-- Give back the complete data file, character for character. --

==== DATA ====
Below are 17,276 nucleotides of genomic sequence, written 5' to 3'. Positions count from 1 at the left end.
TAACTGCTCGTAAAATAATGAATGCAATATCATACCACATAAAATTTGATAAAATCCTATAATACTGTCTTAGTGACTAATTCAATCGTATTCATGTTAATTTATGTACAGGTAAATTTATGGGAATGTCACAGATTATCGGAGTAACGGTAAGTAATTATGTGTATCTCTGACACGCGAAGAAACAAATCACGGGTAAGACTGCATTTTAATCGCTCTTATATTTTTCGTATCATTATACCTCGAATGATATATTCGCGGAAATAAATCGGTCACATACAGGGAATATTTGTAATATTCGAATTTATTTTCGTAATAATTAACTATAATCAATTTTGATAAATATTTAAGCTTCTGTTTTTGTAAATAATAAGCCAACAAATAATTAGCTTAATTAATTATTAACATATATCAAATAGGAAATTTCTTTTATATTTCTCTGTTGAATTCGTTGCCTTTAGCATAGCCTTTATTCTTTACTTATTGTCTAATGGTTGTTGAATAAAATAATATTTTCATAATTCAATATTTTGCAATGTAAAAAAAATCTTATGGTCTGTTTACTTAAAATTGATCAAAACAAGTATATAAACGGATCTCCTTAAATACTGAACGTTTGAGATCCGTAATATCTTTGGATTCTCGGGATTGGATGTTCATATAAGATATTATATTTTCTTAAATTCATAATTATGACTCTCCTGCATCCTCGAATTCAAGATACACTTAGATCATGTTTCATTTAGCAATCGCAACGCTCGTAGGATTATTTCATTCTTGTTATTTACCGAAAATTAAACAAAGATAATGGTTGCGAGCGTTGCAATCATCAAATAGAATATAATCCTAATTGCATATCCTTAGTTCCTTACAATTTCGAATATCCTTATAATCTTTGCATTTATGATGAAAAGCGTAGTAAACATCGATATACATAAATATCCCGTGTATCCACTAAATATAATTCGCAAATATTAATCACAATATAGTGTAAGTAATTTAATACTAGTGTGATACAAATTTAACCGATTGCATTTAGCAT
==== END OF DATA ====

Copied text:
Below are 17,276 nucleotides of genomic sequence, written 5' to 3'. Positions count from 1 at the left end.
TAACTGCTCGTAAAATAATGAATGCAATATCATACCACATAAAATTTGATAAAATCCTATAATACTGTCTTAGTGACTAATTCAATCGTATTCATGTTAATTTATGTACAGGTAAATTTATGGGAATGTCACAGATTATCGGAGTAACGGTAAGTAATTATGTGTATCTCTGACACGCGAAGAAACAAATCACGGGTAAGACTGCATTTTAATCGCTCTTATATTTTTCGTATCATTATACCTCGAATGATATATTCGCGGAAATAAATCGGTCACATACAGGGAATATTTGTAATATTCGAATTTATTTTCGTAATAATTAACTATAATCAATTTTGATAAATATTTAAGCTTCTGTTTTTGTAAATAATAAGCCAACAAATAATTAGCTTAATTAATTATTAACATATATCAAATAGGAAATTTCTTTTATATTTCTCTGTTGAATTCGTTGCCTTTAGCATAGCCTTTATTCTTTACTTATTGTCTAATGGTTGTTGAATAAAATAATATTTTCATAATTCAATATTTTGCAATGTAAAAAAAATCTTATGGTCTGTTTACTTAAAATTGATCAAAACAAGTATATAAACGGATCTCCTTAAATACTGAACGTTTGAGATCCGTAATATCTTTGGATTCTCGGGATTGGATGTTCATATAAGATATTATATTTTCTTAAATTCATAATTATGACTCTCCTGCATCCTCGAATTCAAGATACACTTAGATCATGTTTCATTTAGCAATCGCAACGCTCGTAGGATTATTTCATTCTTGTTATTTACCGAAAATTAAACAAAGATAATGGTTGCGAGCGTTGCAATCATCAAATAGAATATAATCCTAATTGCATATCCTTAGTTCCTTACAATTTCGAATATCCTTATAATCTTTGCATTTATGATGAAAAGCGTAGTAAACATCGATATACATAAATATCCCGTGTATCCACTAAATATAATTCGCAAATATTAATCACAATATAGTGTAAGTAATTTAATACTAGTGTGATACAAATTTAACCGATTGCATTTAGCAT